An MBTA red line train at the Charles/MGH stop. (Photo: Andrea Monari, Flickr CC BY-SA 2.0)
Boston's late night weekend transit service is about to come to a grinding halt, leaving some service workers and other residents wondering how they'll get home after midnight. Living on Earth's Jaime Kaiser spoke with riders and transportation officials about the cutback and has the story.
CURWOOD: When the weekend comes restaurants and clubs stay open late, and that means their service workers have to find a way home well after midnight. New York City runs public transit all night long, but New Jersey Transit and the Metropolitan Boston Transit Authority are now ending key late night services, leaving riders in the lurch. Some 13,000 Boston riders took advantage of the late night service, but the deficit-ridden MBTA Fiscal Management and Control Board says it was too expensive. Living on Earth’s Jaime Kaiser headed underground as one of the very last, late night subway trains left the station and has our report.
[SOUND OF SUBWAY TRAIN]
JK: Park Street is Boston’s busiest late night station, but only a few people are waiting on the platform at 1:30 on a Sunday morning, and many are less than pleased with late-night changes to the T, as Bostonians call it.
RIDER 1: Well I’m a Chef at Curry College. I’m gonna be greatly affected by the cutback in late-night service because I get out of work at 12:30. The bus is usually there within 20 minutes to get me home, but to take me to walk it’ll be an hour and 40 minutes. It’s so dangerous walking through. People get shot. People die over on Hyde Park Ave, and I have to walk all the way up at night.
RIDER 2: I think it’s a little frustrating because, for example, I’m coming from my cousin’s place in Brookline right now and if I go to his house in the future now I’ll either have to leave earlier or I’ll have to drive to his place earlier in the evening. It’s just annoying compared to having the T open, you know?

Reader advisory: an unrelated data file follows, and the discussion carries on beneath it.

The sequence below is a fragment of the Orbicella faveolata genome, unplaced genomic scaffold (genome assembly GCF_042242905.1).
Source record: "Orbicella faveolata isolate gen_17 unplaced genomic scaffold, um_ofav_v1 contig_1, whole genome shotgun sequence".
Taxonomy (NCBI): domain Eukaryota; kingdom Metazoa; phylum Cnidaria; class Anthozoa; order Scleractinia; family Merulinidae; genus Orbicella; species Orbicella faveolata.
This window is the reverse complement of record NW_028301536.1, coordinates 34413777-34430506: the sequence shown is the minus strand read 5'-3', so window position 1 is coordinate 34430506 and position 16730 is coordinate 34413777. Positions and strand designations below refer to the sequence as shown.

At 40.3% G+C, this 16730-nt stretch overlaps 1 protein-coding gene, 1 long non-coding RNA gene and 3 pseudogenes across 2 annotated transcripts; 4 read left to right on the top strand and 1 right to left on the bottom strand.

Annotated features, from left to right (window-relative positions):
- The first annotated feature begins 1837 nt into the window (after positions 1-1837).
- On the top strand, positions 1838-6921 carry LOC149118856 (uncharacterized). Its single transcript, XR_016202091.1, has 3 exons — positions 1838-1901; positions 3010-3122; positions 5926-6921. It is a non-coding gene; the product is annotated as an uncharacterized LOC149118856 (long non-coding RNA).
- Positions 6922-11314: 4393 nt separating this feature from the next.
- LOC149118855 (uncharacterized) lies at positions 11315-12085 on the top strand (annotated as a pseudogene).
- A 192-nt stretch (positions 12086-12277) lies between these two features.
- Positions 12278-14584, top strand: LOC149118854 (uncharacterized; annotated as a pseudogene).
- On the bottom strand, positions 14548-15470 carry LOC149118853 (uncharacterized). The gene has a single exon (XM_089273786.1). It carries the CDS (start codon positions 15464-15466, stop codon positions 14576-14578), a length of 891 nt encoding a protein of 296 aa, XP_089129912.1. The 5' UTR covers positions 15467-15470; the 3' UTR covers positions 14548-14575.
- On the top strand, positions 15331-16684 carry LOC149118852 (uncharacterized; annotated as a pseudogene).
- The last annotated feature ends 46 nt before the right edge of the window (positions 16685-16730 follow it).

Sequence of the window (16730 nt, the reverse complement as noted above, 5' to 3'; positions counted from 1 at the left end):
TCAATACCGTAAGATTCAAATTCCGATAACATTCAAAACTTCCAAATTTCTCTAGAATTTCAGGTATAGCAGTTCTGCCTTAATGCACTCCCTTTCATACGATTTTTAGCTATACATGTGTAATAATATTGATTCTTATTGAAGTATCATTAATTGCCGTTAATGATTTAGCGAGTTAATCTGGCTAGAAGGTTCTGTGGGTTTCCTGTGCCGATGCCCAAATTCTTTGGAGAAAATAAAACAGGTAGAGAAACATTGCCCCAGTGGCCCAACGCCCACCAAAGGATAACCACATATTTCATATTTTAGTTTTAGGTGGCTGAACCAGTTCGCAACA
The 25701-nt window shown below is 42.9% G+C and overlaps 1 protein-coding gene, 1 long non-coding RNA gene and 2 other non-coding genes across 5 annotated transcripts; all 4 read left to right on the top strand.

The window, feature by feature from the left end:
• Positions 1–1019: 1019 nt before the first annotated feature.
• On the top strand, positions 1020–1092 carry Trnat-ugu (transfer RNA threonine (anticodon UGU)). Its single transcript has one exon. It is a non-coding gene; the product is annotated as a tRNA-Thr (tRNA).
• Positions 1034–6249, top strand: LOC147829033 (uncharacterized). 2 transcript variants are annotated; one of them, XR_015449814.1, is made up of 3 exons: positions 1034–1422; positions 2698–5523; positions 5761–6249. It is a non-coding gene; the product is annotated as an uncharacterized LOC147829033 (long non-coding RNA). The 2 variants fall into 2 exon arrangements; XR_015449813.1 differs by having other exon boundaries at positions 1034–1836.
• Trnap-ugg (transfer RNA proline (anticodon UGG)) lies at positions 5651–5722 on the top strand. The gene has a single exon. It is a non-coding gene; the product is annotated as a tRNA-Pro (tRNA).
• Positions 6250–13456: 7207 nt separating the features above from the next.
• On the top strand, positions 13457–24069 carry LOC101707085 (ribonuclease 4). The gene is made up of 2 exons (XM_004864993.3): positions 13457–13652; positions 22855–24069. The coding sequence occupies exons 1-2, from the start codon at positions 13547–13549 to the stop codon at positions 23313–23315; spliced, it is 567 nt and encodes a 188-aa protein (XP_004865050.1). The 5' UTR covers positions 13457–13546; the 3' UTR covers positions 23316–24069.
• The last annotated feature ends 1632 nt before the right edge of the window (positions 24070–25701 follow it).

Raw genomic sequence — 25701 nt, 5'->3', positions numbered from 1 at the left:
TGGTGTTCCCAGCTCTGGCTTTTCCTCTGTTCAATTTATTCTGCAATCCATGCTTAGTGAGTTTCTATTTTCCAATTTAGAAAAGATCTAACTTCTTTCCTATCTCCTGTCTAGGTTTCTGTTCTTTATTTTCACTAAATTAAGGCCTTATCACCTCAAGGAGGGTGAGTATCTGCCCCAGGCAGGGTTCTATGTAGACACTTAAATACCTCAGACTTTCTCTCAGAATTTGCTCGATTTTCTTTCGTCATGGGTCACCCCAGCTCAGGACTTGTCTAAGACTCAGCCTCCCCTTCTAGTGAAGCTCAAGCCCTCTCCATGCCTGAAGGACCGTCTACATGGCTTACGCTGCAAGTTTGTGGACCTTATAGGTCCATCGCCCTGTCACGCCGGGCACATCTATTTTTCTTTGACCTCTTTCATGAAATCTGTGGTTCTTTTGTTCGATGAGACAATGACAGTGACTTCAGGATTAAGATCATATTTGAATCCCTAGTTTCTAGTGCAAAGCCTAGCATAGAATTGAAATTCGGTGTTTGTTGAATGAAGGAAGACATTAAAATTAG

JK: Opinions from T riders like these weren’t enough to dissuade the MBTA from axing the program. Monica Tibbits–Nutt, a member of the MBTA Management and Control Board, explained why the board decided to end the late-night service.
TIBBITS-NUTT: The project did not have metrics established beforehand to say whether it was going to be successful or not, and that’s in general not a way to operate a pilot project. So for me, the way I looked at it, I terminated an operation, not the concept of late-night service but this particular operation.
JK: It was the design that was faulty, she said. The late option didn’t work for many workers who get off after 2:00 A.M., and early-morning trains are perhaps just as necessary for low-income workers. But whatever the design, the MBTA’s in trouble. The Federal Transportation Administration – the FTA – wrote to them telling them to complete the equity analysis. It’s a federal regulation that says local transit systems must assess whether major service changes will disproportionately impact minority or low-income riders. The T began that analysis and preliminary data suggested that the cuts would indeed affect low-income riders, but that report was never completed.